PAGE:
A long, uninterrupted sleep is vital for both children and parents, yet when kids are young it is one of the rarest of gifts. Every parent learns the tricks to lull babies into sleep. Some use white noise machines, others electronic rockers, and many salt the crib with pacifiers. As those babies become toddlers, parents may create elaborate before-bed rituals to lure active children away from toys and coax them into slumber.
But what do you do when your older child bolts awake in the middle of the night, screaming? What do you do when you discover your grade schooler wandering zombie-like through the house?
The Woozy Wanderer
The good news about sleepwalking, or somnambulism, is that it’s more common than you’d think. It’s generally not a manifestation of emotional or psychological problems, although stress may be a contributing factor. The tendency runs in families and most children outgrow it by their teens.
During somnambulism, a child is in one of the deeper stages of the sleep cycle. Though his eyes may be open, he won’t always be coherent or even know where he is. If you come upon your child sleepwalking, resist the urge to startle him by waking him. Gently guide him back to his bed after a detour the bathroom, since a full bladder is sometimes a trigger for nocturnal wanderings. If your child sleepwalks frequently, consider taking these further precautions:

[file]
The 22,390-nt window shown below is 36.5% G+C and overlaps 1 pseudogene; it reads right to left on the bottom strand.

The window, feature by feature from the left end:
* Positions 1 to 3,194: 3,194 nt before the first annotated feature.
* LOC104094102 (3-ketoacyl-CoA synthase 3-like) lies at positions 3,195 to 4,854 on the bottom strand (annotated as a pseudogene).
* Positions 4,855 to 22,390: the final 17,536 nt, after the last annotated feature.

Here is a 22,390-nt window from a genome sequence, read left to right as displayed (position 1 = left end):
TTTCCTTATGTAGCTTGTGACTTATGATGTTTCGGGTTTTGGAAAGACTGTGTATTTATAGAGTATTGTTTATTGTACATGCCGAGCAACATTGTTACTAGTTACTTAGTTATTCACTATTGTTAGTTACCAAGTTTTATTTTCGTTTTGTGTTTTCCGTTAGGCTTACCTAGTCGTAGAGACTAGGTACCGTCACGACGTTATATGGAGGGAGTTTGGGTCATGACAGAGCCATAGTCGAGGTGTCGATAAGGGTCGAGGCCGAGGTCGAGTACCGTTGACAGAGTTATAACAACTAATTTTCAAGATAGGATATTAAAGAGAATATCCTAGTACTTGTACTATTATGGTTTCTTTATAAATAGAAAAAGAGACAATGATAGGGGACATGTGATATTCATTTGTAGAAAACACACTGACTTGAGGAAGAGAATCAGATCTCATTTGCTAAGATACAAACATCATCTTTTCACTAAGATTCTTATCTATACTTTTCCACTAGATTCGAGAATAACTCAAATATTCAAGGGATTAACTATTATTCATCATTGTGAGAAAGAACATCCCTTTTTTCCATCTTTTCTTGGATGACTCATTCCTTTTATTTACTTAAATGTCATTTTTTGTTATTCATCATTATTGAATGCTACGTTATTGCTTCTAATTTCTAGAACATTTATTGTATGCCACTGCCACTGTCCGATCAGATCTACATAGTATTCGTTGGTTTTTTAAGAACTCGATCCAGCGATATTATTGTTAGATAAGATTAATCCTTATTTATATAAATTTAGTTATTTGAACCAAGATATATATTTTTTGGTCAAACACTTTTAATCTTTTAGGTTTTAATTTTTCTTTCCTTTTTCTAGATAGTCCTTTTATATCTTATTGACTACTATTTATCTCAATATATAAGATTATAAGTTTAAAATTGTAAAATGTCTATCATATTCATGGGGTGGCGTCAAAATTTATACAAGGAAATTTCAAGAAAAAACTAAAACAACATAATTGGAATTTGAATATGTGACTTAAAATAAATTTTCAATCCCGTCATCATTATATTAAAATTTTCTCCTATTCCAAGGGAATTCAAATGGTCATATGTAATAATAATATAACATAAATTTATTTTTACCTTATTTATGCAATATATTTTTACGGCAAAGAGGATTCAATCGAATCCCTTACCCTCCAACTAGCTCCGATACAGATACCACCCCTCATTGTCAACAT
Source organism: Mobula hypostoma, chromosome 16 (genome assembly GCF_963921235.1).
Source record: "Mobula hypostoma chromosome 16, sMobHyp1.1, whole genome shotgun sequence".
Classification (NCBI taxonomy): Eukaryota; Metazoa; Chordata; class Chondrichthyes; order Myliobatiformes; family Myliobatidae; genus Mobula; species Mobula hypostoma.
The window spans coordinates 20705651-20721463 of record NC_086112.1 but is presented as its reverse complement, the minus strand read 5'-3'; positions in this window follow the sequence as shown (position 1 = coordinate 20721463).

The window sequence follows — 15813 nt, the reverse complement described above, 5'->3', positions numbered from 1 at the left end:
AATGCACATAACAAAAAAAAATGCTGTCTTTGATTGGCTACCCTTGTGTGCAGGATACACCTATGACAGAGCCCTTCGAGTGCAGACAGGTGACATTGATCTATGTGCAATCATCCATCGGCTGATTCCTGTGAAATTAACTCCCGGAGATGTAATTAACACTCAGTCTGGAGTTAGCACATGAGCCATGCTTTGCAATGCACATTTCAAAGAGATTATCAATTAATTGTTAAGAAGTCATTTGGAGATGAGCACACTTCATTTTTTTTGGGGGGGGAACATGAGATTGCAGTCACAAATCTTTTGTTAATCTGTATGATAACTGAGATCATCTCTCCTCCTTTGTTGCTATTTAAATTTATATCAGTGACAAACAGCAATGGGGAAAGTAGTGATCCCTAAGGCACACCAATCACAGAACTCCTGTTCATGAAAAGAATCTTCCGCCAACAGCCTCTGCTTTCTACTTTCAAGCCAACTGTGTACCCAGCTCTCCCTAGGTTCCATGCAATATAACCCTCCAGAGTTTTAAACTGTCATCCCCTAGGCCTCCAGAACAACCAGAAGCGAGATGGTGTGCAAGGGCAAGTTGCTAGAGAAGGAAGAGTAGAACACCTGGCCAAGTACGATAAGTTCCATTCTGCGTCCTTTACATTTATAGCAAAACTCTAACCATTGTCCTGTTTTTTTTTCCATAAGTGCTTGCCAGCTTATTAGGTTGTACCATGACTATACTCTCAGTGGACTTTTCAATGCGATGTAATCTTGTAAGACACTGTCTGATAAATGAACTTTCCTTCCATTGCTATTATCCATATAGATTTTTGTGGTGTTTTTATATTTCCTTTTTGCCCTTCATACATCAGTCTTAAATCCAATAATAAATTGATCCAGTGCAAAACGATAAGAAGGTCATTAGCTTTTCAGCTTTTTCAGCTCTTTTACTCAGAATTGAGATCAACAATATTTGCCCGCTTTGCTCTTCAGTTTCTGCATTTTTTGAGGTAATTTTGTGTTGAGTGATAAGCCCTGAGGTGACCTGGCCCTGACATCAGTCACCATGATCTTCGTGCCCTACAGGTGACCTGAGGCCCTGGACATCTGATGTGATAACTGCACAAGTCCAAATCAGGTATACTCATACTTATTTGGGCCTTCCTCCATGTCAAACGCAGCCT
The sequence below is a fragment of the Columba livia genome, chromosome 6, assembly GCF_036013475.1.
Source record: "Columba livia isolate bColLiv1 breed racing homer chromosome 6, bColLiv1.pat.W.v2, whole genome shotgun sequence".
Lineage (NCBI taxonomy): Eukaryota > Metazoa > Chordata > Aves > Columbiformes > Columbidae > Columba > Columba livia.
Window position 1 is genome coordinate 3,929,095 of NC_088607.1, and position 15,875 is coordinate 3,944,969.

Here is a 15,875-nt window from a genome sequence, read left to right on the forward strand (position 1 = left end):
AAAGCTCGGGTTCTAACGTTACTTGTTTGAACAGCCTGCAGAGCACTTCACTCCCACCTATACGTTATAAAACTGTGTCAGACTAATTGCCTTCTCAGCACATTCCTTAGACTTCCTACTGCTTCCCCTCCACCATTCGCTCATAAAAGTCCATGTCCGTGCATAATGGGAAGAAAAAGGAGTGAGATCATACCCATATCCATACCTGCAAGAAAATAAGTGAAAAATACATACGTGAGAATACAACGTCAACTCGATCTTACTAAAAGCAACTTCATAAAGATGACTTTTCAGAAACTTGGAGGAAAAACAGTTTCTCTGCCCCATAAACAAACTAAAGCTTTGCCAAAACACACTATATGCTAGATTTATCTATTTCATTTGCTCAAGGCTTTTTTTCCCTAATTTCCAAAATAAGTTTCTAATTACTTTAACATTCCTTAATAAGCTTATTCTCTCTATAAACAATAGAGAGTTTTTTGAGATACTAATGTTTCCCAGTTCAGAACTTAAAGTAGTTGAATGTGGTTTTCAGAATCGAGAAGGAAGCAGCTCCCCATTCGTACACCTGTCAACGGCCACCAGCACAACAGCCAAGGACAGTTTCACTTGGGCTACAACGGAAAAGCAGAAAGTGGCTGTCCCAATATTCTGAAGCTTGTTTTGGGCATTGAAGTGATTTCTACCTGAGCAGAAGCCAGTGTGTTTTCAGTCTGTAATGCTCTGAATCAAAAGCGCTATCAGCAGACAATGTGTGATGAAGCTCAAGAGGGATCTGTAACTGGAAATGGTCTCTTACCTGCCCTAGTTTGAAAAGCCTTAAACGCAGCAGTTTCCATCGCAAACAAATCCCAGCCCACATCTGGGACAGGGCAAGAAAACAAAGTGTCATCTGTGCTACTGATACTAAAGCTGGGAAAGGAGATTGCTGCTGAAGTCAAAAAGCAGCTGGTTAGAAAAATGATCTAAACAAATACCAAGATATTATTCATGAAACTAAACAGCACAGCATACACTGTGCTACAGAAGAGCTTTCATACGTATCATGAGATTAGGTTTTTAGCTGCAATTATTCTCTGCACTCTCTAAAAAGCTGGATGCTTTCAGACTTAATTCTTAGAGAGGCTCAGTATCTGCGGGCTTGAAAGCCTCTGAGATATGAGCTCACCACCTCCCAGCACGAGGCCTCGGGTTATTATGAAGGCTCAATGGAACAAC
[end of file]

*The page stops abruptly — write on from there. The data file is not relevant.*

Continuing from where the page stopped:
- Keep the bedroom floor free of toys and clutter
- Secure windows and lock doors throughout the house
- Use safety gates to protect him from falling down stairs
- Make sure he uses the bathroom before going to bed
- Adhere to a regular sleep schedule
The Distressed Dreamer
When your child wakes up sobbing about the monster in the closet, what she needs most is cuddling and comfort. Nightmares are quite common. Some studies suggest that up to half of preschool-age children experience frightening dreams. During this imaginative age period, children are venturing out into the greater world and experiencing their first taste of independence. Their dreams vividly evoke fear of loss, injury, and lack of control.
The best medicine is quiet, steady reassurance. Offer your child a comfort object such as a favorite stuffed animal or blanket. Stay with her a while, and keep her bedroom door open and a nightlight on. Find time to talk about the nightmare in the light of day. It might also be a good idea to avoid books and TV shows about zombies, hauntings, or monsters for a while.
The Fearful Fighter
It’s the middle of the night and you hear your child screaming. You race to his room to find him bolt upright on his bed, wet with sweat, battling his blankets, clearly terrified. You try to calm him, but he’s utterly inconsolable and not even aware that you’re there. Your child is experiencing the most frightening of sleep disruptions, night terrors.
Night terrors are thought to arise from an overreaction of the central nervous system as your child shifts from one phase of sleep to another. Ironically, as horrifying as they seem to a helpless, witnessing parent, a child rarely remembers the terrors the next day. Unlike nightmares, there’s no vivid imagery to haunt him later.
The best way to handle the terrors is also the most difficult: Patience. Rather than waking your child into confusion and disorientation, make sure he doesn’t hurt himself as he thrashes through the event. Most children will simply calm down and fall into a deeper sleep without ever rising into consciousness. For more guidance, check out these further tips on how to handle night terrors in kids.